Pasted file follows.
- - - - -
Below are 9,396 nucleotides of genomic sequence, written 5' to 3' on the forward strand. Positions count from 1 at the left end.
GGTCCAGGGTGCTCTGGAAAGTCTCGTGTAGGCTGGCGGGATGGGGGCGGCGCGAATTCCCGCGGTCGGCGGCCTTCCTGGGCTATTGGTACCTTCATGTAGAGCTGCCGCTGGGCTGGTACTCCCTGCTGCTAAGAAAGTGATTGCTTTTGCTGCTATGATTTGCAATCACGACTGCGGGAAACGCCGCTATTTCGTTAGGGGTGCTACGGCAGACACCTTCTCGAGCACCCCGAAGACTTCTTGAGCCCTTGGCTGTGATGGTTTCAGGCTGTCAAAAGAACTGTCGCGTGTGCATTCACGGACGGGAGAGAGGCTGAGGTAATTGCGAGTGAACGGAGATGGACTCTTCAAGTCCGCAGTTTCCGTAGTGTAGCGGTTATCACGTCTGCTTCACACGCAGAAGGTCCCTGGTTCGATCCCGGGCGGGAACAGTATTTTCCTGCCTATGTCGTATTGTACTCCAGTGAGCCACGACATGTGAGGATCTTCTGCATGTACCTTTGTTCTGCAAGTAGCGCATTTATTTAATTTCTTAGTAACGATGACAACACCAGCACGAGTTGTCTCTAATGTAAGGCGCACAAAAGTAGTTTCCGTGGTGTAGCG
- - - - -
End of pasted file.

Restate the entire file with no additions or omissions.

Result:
Below are 9,396 nucleotides of genomic sequence, written 5' to 3' on the forward strand. Positions count from 1 at the left end.
GGTCCAGGGTGCTCTGGAAAGTCTCGTGTAGGCTGGCGGGATGGGGGCGGCGCGAATTCCCGCGGTCGGCGGCCTTCCTGGGCTATTGGTACCTTCATGTAGAGCTGCCGCTGGGCTGGTACTCCCTGCTGCTAAGAAAGTGATTGCTTTTGCTGCTATGATTTGCAATCACGACTGCGGGAAACGCCGCTATTTCGTTAGGGGTGCTACGGCAGACACCTTCTCGAGCACCCCGAAGACTTCTTGAGCCCTTGGCTGTGATGGTTTCAGGCTGTCAAAAGAACTGTCGCGTGTGCATTCACGGACGGGAGAGAGGCTGAGGTAATTGCGAGTGAACGGAGATGGACTCTTCAAGTCCGCAGTTTCCGTAGTGTAGCGGTTATCACGTCTGCTTCACACGCAGAAGGTCCCTGGTTCGATCCCGGGCGGGAACAGTATTTTCCTGCCTATGTCGTATTGTACTCCAGTGAGCCACGACATGTGAGGATCTTCTGCATGTACCTTTGTTCTGCAAGTAGCGCATTTATTTAATTTCTTAGTAACGATGACAACACCAGCACGAGTTGTCTCTAATGTAAGGCGCACAAAAGTAGTTTCCGTGGTGTAGCG